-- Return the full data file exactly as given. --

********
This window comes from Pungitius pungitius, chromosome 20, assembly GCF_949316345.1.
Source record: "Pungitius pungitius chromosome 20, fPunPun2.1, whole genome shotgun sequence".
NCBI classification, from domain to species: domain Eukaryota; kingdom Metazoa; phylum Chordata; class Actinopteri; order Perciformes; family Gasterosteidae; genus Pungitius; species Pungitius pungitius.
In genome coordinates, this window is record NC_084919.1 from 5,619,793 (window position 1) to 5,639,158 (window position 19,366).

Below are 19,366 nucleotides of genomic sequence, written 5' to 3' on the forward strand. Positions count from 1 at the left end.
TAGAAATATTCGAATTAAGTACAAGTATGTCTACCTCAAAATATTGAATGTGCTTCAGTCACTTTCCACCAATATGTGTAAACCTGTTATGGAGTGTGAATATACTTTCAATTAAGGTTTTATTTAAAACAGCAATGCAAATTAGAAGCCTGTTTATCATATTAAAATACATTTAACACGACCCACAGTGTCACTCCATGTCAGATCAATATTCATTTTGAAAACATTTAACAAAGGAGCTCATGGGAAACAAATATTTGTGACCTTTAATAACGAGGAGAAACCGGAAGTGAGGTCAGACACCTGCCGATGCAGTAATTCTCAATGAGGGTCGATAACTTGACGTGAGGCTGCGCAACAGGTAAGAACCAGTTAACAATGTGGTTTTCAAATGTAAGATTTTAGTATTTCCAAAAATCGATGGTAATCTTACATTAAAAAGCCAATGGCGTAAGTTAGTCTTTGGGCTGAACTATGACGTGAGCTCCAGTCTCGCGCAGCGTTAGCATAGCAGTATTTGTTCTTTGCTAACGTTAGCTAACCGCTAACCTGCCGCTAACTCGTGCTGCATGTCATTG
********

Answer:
This window comes from Pungitius pungitius, chromosome 20, assembly GCF_949316345.1.
Source record: "Pungitius pungitius chromosome 20, fPunPun2.1, whole genome shotgun sequence".
NCBI classification, from domain to species: domain Eukaryota; kingdom Metazoa; phylum Chordata; class Actinopteri; order Perciformes; family Gasterosteidae; genus Pungitius; species Pungitius pungitius.
In genome coordinates, this window is record NC_084919.1 from 5,619,793 (window position 1) to 5,639,158 (window position 19,366).

Below are 19,366 nucleotides of genomic sequence, written 5' to 3' on the forward strand. Positions count from 1 at the left end.
TAGAAATATTCGAATTAAGTACAAGTATGTCTACCTCAAAATATTGAATGTGCTTCAGTCACTTTCCACCAATATGTGTAAACCTGTTATGGAGTGTGAATATACTTTCAATTAAGGTTTTATTTAAAACAGCAATGCAAATTAGAAGCCTGTTTATCATATTAAAATACATTTAACACGACCCACAGTGTCACTCCATGTCAGATCAATATTCATTTTGAAAACATTTAACAAAGGAGCTCATGGGAAACAAATATTTGTGACCTTTAATAACGAGGAGAAACCGGAAGTGAGGTCAGACACCTGCCGATGCAGTAATTCTCAATGAGGGTCGATAACTTGACGTGAGGCTGCGCAACAGGTAAGAACCAGTTAACAATGTGGTTTTCAAATGTAAGATTTTAGTATTTCCAAAAATCGATGGTAATCTTACATTAAAAAGCCAATGGCGTAAGTTAGTCTTTGGGCTGAACTATGACGTGAGCTCCAGTCTCGCGCAGCGTTAGCATAGCAGTATTTGTTCTTTGCTAACGTTAGCTAACCGCTAACCTGCCGCTAACTCGTGCTGCATGTCATTG